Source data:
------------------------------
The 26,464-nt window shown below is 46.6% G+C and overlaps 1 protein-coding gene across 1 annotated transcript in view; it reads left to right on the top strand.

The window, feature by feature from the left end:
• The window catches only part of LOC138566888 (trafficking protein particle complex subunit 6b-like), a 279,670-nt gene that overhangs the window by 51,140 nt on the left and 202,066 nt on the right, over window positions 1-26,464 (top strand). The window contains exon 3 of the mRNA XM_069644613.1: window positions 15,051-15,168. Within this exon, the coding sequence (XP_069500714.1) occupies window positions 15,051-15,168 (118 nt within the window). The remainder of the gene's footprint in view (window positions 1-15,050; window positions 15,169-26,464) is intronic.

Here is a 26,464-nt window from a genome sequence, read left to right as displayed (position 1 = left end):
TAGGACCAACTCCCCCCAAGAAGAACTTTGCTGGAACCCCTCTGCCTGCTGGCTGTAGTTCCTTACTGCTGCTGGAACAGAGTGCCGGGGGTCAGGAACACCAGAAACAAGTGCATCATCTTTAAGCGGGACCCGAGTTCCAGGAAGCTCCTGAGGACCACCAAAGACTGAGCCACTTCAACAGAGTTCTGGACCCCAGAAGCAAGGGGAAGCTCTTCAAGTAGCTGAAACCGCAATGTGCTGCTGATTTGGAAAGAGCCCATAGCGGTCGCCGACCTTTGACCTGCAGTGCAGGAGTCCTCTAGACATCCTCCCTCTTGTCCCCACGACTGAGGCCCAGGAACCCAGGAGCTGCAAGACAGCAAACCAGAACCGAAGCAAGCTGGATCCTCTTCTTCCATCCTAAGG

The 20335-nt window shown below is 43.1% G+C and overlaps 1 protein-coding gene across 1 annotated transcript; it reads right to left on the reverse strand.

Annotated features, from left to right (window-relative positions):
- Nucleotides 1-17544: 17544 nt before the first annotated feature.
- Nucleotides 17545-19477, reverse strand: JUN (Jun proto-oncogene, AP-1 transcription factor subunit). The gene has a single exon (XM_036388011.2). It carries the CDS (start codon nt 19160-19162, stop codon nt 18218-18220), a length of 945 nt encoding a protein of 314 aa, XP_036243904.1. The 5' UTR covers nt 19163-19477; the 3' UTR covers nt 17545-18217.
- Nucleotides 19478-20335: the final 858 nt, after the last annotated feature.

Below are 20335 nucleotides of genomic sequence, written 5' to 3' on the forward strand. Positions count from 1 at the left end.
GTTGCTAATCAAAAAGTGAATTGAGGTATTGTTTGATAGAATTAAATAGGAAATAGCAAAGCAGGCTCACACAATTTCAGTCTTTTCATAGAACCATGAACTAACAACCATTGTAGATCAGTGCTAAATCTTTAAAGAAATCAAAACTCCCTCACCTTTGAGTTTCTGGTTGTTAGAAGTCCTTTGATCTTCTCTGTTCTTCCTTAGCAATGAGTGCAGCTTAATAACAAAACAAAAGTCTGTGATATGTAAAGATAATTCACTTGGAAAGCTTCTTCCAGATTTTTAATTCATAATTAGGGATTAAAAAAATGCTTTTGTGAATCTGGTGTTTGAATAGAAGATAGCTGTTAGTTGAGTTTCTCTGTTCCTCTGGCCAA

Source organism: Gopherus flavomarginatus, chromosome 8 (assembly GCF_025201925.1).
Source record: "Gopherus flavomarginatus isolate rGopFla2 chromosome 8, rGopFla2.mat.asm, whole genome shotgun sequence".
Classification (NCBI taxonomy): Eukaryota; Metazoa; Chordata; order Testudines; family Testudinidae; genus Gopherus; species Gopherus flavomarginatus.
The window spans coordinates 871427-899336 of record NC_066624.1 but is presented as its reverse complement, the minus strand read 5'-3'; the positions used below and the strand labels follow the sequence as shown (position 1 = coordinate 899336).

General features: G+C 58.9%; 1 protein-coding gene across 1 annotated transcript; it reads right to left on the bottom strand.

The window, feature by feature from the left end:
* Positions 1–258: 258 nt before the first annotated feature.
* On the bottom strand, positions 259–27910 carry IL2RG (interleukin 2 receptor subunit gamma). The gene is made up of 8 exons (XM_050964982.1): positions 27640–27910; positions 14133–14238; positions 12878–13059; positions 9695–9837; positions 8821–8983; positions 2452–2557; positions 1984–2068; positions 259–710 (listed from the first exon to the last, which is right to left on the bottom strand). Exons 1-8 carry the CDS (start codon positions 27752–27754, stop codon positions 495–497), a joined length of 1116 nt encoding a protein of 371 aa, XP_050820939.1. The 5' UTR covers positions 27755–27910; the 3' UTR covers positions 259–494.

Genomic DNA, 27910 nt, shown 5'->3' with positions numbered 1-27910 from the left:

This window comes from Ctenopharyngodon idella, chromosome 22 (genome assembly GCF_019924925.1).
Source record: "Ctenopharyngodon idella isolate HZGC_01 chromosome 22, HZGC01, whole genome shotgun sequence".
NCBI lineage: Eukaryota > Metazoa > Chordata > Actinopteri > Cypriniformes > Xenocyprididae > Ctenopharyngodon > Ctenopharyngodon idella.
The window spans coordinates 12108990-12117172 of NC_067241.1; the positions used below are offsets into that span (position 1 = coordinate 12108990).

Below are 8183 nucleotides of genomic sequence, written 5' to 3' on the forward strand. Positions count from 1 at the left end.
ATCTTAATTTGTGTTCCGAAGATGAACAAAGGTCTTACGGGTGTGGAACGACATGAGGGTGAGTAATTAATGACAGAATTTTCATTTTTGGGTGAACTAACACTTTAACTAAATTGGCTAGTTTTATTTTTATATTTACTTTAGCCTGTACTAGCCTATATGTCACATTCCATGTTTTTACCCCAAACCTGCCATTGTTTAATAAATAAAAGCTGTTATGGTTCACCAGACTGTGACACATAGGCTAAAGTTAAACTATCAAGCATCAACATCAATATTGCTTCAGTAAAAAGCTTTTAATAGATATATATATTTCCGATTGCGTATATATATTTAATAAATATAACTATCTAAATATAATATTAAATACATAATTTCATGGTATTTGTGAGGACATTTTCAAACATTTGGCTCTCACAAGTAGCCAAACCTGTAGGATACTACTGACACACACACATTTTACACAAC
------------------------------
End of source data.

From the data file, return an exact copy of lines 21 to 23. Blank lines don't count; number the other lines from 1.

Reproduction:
Genomic DNA, 27910 nt, shown 5'->3' with positions numbered 1-27910 from the left:

This window comes from Ctenopharyngodon idella, chromosome 22 (genome assembly GCF_019924925.1).
Source record: "Ctenopharyngodon idella isolate HZGC_01 chromosome 22, HZGC01, whole genome shotgun sequence".